Symptoms and causes

Symptoms

Plague is divided into three main types — bubonic, septicemic and pneumonic — depending on which part of your body is involved. Signs and symptoms vary depending on the type of plague.

Bubonic plague

Bubonic plague is the most common variety of the disease. It's named after the buboes — swollen lymph nodes — which typically develop within a week after an infected flea bites you. Buboes may be:

  • Situated in the groin, armpit or neck
  • About the size of a chicken egg
  • Tender and warm to the touch

Other signs and symptoms may include:

  • Sudden onset of fever and chills
  • Headache
  • Fatigue or malaise
  • Muscle aches

Septicemic plague

Septicemic plague occurs when plague bacteria multiply in your bloodstream. Signs and symptoms include:

  • Fever and chills
  • Extreme weakness
  • Abdominal pain, diarrhea and vomiting
  • Bleeding from your mouth, nose or rectum, or under your skin
  • Shock
  • Blackening and death of tissue (gangrene) in your extremities, most commonly your fingers, toes and nose

Pneumonic plague

Pneumonic plague affects the lungs. It's the least common variety of plague but the most dangerous, because it can be spread from person to person via cough droplets. Signs and symptoms can begin within a few hours after infection, and may include:

  • Cough, with bloody sputum
  • Difficulty breathing
  • Nausea and vomiting
  • High fever
  • Headache
  • Weakness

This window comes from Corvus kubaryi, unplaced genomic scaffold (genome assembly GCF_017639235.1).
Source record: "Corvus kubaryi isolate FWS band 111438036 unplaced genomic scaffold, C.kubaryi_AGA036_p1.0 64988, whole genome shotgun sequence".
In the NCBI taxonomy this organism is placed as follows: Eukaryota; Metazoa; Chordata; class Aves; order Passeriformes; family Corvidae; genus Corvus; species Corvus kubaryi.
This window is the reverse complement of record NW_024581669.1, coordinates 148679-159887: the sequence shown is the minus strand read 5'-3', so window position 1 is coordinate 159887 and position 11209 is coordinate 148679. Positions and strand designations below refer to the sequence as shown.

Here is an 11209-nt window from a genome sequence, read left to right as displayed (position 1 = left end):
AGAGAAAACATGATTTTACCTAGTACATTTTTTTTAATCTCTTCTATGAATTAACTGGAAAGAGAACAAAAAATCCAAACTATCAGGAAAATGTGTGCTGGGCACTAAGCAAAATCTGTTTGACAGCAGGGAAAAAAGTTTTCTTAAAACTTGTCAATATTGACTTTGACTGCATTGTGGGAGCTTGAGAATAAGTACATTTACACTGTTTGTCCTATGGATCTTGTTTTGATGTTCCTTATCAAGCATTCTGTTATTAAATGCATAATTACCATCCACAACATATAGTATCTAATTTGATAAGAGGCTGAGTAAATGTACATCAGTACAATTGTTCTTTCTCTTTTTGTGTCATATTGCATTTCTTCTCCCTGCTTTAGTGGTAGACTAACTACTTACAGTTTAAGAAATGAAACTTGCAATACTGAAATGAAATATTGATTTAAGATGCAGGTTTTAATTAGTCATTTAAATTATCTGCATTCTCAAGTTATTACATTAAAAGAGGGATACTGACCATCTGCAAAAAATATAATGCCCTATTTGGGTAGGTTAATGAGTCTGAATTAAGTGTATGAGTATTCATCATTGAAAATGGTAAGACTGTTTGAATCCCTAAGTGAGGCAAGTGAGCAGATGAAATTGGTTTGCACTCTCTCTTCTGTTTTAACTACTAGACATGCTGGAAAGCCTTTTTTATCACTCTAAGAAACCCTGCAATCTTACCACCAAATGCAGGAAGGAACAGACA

Pneumonic plague progresses rapidly and may cause respiratory failure and shock within two days of infection. If antibiotic treatment isn't initiated within a day after signs and symptoms first appear, the infection is likely to be fatal.

When to see a doctor

Seek immediate medical attention if you begin to feel ill and have been in an area where plague has been known to occur. This includes parts of several states in the western portion of the United States — primarily New Mexico, Arizona, California and Colorado.

Causes

The plague bacteria, Yersinia pestis, is transmitted to humans when they are bitten by fleas that have previously fed on infected animals, such as:

  • Rats
  • Squirrels
  • Rabbits
  • Prairie dogs
  • Chipmunks

The bacteria can also enter your body if you have a break in your skin that comes into contact with an infected animal's blood. Domestic cats and dogs can become infected with plague from flea bites or from eating infected rodents.

Pneumonic plague, which affects the lungs, is spread by inhaling infectious droplets coughed into the air by a sick animal or person.

Risk factors

The risk of developing plague is very low. Worldwide, only a few thousand people develop plague each year. However, your risk of plague can be increased by where you live and travel, your occupation, and even by some of your hobbies.

Location

Plague outbreaks are most common in rural and semirural areas characterized by overcrowding, poor sanitation and a high rodent population. The greatest number of human plague infections occurs in Africa.

Occupation

Veterinarians and their assistants have a higher risk of coming into contact with domestic cats and dogs that may have become infected with plague. Also at higher risk are people who work outdoors in areas where plague-infected animals are common.

Hobbies

Camping, hunting or hiking in areas where plague-infected animals reside can increase your risk of being bitten by an infected flea.

Complications

Complications of plague may include:

  • Death. Most people who receive prompt antibiotic treatment survive bubonic plague. Untreated plague has a high fatality rate.
  • Gangrene. Blood clots in the tiny blood vessels of your fingers and toes can disrupt the flow of blood and cause that tissue to die. The portions of your fingers and toes that have died may need to be amputated.
  • Meningitis. Rarely, plague may cause inflammation of the membranes surrounding your brain and spinal cord (meningitis).